Godalming area birds

Godalming area birds


Tuesday, 31 July 2018

Autumn Approaching, Visualize

Late July and early August has become synonymous with waders here, with low cloud, showers and a bit of westerly in the wind always enough to coax me onto one of my vantages for a chance of the dry inland-patchers delight; the flyover shorebird. 27th July in particular is a special day in the Thorncombe Street calendar, with flocks of Whimbrels and Black-tailed Godwits having flown over on this date in recent times.
Mandarin duckling, Mill Pond, 30/7/2018.

The weather played its part again on the 27th this year, with the overbearing hot spell eventually breaking down with thunderstorms, gusty wind and showers of varying intensities. I was tied up for most of the day but managed to head out not long after the first rain fell at about 15:30, and I chose the tried and trusted Ridge for my shot at a passing wader flock.

Unfortunately, my 95-minute vigil didn’t deliver, though there was a notable columba movement taking place in between the rain, with 78 Woodpigeons and 48 Stock Doves tallied up flying north. A Willow Warbler also seemed to drop into the nearby copse after one heavy shower, but aside from that it was quiet.

A wet and windy night followed but hopes of any displaced overhead movers the following morning were unfulfilled, despite a very early start. I did however find a juvenile Cuckoo along the Paddock hedgerow at Slades Farm – always nice to see, and confirmation of local breeding again. Waders haven’t been absent by any stretch of the imagination, and indeed two new additions to the 2018 year list were added on the 21st thanks to nocmig (of course).

The headline grabber was a flock of at least 5 Black-tailed Godwits that passed over at 01:09, representing just the 3rd site record, and the 1st for nocmig. The numbers of islandica Black-tailed Godwits migrating through Surrey in the late summer and early autumn these days seems to correlate with their population increase, so perhaps the record is not as much of a surprise as it once would have been.
Small Heath, New Barn, 29/7/2018.

Indeed, Abel B (Farncombe) and Wes A (Capel) had probable flocks over their houses in the small hours of the 22nd and 24th, a large flock of waders (probably godwits) flew over Shalford water meadows on the 25th and there have been odd birds at Tice’s Meadow and Staines Reservoirs. Despite this, the sound of a flock of chattering godwits interrupting an otherwise quiet night of recording is quite an enchanting one.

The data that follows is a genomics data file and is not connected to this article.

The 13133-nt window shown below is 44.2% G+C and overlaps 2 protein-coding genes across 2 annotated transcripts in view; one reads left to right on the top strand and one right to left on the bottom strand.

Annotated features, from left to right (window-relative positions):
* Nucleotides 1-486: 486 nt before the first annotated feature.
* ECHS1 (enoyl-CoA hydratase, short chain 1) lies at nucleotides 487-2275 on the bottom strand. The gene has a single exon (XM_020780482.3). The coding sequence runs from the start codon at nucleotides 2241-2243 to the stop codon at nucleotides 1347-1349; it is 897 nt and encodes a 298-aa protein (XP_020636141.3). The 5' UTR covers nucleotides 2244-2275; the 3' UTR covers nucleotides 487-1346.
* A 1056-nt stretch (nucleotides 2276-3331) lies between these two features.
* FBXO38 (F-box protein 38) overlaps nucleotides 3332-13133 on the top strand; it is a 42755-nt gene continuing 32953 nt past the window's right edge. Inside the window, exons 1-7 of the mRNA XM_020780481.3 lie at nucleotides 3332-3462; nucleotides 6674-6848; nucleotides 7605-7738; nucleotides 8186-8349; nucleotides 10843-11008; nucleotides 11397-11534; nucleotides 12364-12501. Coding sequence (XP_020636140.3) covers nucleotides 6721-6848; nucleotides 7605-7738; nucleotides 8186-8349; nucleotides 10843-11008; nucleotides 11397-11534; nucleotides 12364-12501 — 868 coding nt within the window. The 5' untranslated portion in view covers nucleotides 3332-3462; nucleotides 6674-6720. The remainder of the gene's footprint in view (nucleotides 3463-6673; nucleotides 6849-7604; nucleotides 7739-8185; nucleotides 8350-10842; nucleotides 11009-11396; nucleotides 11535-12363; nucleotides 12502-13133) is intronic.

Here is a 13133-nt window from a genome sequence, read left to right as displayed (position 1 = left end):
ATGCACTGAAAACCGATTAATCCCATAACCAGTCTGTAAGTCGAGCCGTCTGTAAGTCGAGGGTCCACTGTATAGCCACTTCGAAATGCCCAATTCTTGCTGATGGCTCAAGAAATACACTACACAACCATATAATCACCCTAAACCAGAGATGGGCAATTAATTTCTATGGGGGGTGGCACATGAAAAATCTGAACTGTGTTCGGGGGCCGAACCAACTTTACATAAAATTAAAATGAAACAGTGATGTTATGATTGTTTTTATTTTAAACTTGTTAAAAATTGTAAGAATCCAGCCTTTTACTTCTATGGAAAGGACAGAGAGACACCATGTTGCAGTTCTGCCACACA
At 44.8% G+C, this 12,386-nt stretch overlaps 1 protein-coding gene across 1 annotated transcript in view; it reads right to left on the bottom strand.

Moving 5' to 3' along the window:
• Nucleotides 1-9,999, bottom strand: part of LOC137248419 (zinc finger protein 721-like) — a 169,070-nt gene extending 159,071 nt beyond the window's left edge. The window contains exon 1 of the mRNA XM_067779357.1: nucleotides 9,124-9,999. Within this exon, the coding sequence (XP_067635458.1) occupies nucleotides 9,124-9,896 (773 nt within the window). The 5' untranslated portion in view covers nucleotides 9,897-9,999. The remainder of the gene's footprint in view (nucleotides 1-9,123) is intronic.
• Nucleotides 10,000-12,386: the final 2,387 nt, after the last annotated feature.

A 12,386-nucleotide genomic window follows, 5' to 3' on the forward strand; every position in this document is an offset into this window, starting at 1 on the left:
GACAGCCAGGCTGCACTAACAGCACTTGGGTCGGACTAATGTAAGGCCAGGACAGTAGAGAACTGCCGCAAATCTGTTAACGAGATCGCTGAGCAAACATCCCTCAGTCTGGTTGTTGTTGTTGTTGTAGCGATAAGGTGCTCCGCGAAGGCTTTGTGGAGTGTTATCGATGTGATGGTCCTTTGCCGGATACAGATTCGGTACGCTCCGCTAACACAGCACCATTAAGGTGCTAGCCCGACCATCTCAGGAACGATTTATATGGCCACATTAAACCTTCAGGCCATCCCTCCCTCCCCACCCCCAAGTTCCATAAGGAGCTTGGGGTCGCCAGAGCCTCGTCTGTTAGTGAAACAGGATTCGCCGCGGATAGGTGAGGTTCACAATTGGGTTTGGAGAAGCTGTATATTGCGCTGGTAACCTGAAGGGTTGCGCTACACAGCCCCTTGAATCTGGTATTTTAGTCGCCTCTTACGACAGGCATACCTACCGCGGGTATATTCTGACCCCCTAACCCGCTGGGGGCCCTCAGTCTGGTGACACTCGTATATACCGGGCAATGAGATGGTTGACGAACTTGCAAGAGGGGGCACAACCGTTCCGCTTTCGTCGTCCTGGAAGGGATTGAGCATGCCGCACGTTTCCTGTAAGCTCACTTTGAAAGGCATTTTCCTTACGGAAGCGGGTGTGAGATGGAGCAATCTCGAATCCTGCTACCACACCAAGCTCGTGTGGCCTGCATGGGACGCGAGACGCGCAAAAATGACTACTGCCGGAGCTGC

The other shorebird addition was a Curlew, again on the 21st, but at 23:00 the following night. One of the more likely species to be recorded here, it’s still only the 4th site record.

Wader opportunity will continue to run for a couple of weeks, but Mill Pond is also becoming interesting, as returning ducks appear. After the earliest returning Teal on the 20th, the first Shoveler have arrived, and Gadwall numbers have increased. Surely the month ahead represents an outside chance of finding a Garganey here (as long as it isn't at the far end!).

In wider birding news, unfortunately, one of the Wintershall Estate White Storks has hopped the fence. This juvenile only arrived last Tuesday but has set up residence a little over 10 miles to the north, at Shalford water meadows, where it has proven quite popular. I have actually seen it from the train to work the last few days, but really this is a sad state of affairs, and I can only hope the poor thing will survive. The estate has expressed their disappointment at the escape, but there are no plans to retrieve the individual. Indeed, 3 more have escaped the enclosure, but they don’t seem to go far.

Juvenile Yellow-legged Gull, Pagham Harbour, 22/7/2018.
I also managed a trip to the West Sussex coast last weekend for my annual search for juvenile Yellow-legged Gulls, and I found a few, including birds at the North Wall (Pagham), Littlehampton and Bognor Regis. There was also a nice selection of waders to sift through, but attentions now will stay fixed on the patch, with August a fine month traditionally, and often a productive one for any inland birder.

Last year site firsts recorded in August included Greenshank and Yellow-legged Gull, with a glitzy supporting cast of Honey-buzzard, Wood Warbler, Lesser Whitethroat and Whimbrel. Similar goodies this year would do just fine.